Strategic Futuring of Airports and their Role in the U.S. Airport System

Airports began providing needed transportation of people and goods at a time when the U.S. highway system infrastructure was quite different, and air travel made the most sense for moving between cities. Today’s aviation system has evolved over multiple decades, resulting in a patchwork of regulations and associated expectations that haven’t always been stitched together cohesively. With the benefit of hindsight, it is time to look at the relationships of those expectations. Now airports are expected to be engines of economic development, facilitators of economic justice, and models of environmental stewardship all while meeting customer expectations and supporting the needs of the community within a framework developed 75 years ago. The aviation industry has reached an inflection point, and now is time to reflect on the past and strategically plan for the future. A crystal ball cannot reveal the future of aviation, but there are systematic approaches for identifying a vision. Planning for the future requires understanding where the industry has been and how it has arrived at this point. There is a need for an analysis of the history of airport legislation, regulations, and programs as a method for understanding how airports can support the future of aviation. The objective of this research is a report that identifies the role of airports in supporting the future of aviation. This report will consider the structure of the U.S. airport system, and individual airports and their relationships with and effects upon citizens, the environment, and local communities. The report will have three parts. Part 1 will be a summary of the history and rationale of legislation, regulations or programs affecting airports and the airport system. An analysis should be conducted that includes the benefits and consequences (intended and unintended) on local communities, states, and the national aviation system of the following elements (at a minimum): grant assurances; funding (e.g., PFC, AIP, bonds); environmental requirements (e.g., National Environmental Policy Act (NEPA), noise, environmental management systems); civil rights (e.g., Diverse Business Enterprise (DBE), small business); airport governance; and air service programs (e.g., Essential Air Service (EAS), Open Skies). Part 2 will be the results and outcomes of the futuring exercise. Part 3 will identify the issues, challenges, and opportunities that will need further considerations for achieving the future of aviation. It will also include recommended research.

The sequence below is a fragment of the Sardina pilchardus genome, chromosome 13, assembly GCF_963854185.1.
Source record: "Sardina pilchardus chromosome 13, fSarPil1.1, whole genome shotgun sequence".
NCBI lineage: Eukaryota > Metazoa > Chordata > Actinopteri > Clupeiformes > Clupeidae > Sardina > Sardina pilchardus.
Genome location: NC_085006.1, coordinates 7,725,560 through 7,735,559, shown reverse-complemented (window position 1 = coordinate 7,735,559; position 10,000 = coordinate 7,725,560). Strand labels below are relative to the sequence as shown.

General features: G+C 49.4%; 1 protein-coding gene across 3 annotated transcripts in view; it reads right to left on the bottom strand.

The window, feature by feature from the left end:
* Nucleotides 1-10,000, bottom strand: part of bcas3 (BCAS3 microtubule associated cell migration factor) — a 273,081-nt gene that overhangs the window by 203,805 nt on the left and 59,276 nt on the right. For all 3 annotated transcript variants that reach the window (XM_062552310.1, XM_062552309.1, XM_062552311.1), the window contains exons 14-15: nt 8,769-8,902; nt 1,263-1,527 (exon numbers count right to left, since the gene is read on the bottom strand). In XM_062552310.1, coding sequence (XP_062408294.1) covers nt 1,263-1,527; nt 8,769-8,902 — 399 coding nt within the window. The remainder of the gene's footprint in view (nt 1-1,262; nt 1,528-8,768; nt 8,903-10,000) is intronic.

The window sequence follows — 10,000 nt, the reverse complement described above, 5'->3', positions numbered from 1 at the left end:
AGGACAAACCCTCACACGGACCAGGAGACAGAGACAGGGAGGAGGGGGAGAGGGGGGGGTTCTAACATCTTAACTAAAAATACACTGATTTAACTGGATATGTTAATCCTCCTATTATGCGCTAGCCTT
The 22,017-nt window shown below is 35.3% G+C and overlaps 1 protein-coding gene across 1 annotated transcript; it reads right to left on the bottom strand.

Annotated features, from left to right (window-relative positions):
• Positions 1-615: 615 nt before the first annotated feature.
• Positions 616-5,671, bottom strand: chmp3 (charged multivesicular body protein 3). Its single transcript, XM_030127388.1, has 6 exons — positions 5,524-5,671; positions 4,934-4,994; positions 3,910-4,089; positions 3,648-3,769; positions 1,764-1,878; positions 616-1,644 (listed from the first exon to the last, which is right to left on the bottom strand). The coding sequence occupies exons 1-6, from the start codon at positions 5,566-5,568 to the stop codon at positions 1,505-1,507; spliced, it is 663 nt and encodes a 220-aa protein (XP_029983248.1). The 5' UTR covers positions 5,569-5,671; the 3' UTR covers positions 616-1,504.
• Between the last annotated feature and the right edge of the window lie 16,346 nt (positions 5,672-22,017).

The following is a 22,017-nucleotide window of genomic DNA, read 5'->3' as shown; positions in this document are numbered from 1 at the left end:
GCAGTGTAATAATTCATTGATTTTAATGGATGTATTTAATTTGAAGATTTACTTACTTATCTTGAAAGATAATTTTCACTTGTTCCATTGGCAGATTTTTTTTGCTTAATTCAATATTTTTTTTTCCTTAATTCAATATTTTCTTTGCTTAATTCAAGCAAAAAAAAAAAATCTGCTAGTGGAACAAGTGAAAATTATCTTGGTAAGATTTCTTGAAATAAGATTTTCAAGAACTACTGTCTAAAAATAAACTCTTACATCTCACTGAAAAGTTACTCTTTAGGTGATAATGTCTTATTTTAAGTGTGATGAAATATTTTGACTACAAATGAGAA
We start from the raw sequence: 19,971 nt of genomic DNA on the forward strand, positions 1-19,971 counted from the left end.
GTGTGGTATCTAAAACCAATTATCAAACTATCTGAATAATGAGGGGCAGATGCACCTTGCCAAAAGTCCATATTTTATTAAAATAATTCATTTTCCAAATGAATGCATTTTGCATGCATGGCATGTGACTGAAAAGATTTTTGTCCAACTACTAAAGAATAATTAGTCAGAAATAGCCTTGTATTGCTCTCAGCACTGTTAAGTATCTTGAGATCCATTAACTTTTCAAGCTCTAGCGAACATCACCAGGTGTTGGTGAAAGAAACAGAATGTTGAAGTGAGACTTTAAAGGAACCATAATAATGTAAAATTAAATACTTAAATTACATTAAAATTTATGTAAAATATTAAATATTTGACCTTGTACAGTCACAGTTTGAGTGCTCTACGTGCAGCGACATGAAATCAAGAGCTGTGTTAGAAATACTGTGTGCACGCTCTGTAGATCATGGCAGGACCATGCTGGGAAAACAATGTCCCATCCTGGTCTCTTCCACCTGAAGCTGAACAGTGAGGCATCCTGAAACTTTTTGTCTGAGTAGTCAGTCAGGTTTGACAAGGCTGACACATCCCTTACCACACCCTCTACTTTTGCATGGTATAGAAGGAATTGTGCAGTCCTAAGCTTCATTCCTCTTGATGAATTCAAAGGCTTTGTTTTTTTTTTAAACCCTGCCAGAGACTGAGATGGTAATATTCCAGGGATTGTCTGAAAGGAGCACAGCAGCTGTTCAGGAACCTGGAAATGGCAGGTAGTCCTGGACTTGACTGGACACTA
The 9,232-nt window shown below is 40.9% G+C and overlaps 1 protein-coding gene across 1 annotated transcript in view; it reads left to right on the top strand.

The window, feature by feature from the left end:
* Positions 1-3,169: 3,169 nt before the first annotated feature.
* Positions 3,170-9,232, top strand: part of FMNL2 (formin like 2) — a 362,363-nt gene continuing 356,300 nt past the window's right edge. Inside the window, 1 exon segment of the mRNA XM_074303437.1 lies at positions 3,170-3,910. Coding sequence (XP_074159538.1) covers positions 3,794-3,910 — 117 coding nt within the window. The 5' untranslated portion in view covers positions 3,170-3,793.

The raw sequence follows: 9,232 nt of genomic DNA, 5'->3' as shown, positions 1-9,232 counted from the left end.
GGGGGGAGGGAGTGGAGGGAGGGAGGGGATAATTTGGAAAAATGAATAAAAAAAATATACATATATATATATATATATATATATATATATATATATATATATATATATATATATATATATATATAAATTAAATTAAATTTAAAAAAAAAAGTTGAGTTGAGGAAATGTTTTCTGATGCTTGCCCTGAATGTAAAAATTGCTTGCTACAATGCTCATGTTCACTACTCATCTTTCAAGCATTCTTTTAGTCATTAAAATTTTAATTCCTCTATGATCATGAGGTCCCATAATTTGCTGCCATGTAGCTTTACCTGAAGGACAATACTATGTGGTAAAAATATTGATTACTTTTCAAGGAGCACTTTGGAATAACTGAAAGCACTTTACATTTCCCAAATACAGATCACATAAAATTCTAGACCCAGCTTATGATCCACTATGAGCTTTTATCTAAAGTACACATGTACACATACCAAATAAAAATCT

• English


  • Status: Active
  • Funding: $650000
  • Contract Numbers:

    Project 01-52

  • Sponsor Organizations:

    Airport Cooperative Research Program

    Transportation Research Board
    500 Fifth Street, NW
    Washington, DC    20001

    Federal Aviation Administration

    800 Independence Avenue, SW
    Washington, DC  United States  20591
  • Project Managers:

    Greenberger, Marci

  • Performing Organizations:

    Rand Corporation

    1700 Main Street, P.O. Box 2138
    Santa Monica, CA  United States  90401-2138
  • Principal Investigators:

    Ecola, Liisa

  • Start Date: 20220601
  • Expected Completion Date: 20240111
  • Actual Completion Date: 0

Subject/Index Terms

Filing Info

  • Accession Number: 01836061
  • Record Type: Research project
  • Source Agency: Transportation Research Board
  • Contract Numbers: Project 01-52
  • Files: TRB, RIP
  • Created Date: Feb 17 2022 11:06AM